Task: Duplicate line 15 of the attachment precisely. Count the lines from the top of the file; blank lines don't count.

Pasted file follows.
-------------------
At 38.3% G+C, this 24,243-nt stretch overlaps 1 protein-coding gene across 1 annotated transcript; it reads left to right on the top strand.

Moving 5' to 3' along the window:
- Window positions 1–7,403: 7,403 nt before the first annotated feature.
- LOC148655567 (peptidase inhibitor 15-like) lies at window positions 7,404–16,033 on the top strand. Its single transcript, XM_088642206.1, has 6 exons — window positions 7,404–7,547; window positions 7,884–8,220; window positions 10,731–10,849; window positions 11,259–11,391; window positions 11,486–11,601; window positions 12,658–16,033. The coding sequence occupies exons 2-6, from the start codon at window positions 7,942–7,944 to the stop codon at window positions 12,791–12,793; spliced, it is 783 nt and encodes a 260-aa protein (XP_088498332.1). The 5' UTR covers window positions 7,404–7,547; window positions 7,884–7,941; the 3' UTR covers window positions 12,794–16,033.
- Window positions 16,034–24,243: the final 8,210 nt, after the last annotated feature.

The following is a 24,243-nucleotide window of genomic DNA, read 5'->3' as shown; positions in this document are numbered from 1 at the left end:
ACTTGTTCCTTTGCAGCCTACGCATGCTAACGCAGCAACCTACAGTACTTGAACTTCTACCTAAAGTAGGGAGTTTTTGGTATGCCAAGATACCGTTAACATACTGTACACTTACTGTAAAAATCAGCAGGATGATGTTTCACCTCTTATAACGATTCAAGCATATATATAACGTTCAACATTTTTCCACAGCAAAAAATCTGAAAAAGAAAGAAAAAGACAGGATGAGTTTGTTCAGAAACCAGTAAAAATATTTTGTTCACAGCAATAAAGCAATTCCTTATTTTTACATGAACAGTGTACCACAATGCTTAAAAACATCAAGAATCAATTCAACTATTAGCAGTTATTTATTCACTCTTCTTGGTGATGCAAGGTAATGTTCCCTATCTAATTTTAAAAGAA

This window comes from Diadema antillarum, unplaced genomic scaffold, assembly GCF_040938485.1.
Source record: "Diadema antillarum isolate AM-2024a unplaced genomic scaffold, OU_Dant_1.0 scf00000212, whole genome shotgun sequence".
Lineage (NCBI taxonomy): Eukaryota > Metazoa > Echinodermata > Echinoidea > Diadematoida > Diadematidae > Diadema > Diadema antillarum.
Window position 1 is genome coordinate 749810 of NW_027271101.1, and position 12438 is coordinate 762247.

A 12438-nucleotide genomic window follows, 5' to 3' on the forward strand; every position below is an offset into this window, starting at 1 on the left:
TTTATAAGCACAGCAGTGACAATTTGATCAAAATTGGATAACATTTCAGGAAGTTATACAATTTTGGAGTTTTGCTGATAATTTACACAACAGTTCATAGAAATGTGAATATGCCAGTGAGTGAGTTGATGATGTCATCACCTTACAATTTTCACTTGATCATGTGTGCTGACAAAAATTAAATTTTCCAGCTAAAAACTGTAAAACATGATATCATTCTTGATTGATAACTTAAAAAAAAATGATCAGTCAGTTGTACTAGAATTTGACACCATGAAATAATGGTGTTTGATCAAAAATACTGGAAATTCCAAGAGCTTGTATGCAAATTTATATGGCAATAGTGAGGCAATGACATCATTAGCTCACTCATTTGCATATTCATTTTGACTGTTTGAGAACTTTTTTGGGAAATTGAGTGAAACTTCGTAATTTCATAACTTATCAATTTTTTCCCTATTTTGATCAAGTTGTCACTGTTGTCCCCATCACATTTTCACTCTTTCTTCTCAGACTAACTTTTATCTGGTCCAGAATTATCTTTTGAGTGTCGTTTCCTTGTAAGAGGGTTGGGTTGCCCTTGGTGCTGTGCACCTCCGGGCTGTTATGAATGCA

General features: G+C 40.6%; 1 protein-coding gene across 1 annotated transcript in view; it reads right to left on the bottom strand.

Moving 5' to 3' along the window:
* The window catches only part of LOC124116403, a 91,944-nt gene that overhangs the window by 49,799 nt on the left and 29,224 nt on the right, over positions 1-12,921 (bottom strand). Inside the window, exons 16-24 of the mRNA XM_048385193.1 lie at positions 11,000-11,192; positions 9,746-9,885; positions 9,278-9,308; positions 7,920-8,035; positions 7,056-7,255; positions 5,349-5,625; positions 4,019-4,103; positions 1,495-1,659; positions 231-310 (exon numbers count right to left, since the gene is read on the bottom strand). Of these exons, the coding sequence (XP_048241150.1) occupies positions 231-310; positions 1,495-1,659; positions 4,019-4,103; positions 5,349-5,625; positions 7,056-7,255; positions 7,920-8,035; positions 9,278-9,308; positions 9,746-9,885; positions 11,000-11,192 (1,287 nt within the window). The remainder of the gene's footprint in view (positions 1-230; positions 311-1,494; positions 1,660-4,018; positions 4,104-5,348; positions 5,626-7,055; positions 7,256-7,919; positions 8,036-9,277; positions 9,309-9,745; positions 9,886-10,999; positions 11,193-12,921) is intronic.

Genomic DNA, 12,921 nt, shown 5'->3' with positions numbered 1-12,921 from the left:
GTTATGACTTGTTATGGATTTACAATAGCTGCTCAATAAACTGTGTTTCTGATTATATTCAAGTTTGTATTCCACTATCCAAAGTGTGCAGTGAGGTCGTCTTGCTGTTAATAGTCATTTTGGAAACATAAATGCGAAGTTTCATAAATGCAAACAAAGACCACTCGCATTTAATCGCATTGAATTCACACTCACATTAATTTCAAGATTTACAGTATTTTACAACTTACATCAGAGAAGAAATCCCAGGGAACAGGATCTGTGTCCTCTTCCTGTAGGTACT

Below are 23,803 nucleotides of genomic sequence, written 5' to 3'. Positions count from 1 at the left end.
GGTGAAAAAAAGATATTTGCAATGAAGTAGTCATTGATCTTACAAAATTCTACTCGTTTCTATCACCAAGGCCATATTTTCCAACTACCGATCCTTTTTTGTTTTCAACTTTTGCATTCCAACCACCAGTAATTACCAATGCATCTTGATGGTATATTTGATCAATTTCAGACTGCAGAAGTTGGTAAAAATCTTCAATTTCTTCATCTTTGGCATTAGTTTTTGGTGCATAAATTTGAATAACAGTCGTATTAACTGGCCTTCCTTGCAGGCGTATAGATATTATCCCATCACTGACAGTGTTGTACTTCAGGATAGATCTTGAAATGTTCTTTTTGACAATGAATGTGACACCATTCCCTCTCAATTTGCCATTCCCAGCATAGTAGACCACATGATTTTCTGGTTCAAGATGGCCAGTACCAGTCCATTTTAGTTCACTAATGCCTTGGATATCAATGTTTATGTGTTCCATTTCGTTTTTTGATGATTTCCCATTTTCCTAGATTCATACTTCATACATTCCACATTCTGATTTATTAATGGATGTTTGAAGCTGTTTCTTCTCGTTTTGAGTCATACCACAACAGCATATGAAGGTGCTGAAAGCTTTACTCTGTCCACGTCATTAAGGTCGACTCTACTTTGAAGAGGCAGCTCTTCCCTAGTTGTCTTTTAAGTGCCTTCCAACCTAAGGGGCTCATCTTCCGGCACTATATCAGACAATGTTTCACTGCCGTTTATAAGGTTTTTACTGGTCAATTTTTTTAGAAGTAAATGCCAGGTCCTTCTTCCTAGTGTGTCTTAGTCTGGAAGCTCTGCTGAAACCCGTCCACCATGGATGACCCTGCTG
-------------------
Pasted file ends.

Moving 5' to 3' along the window: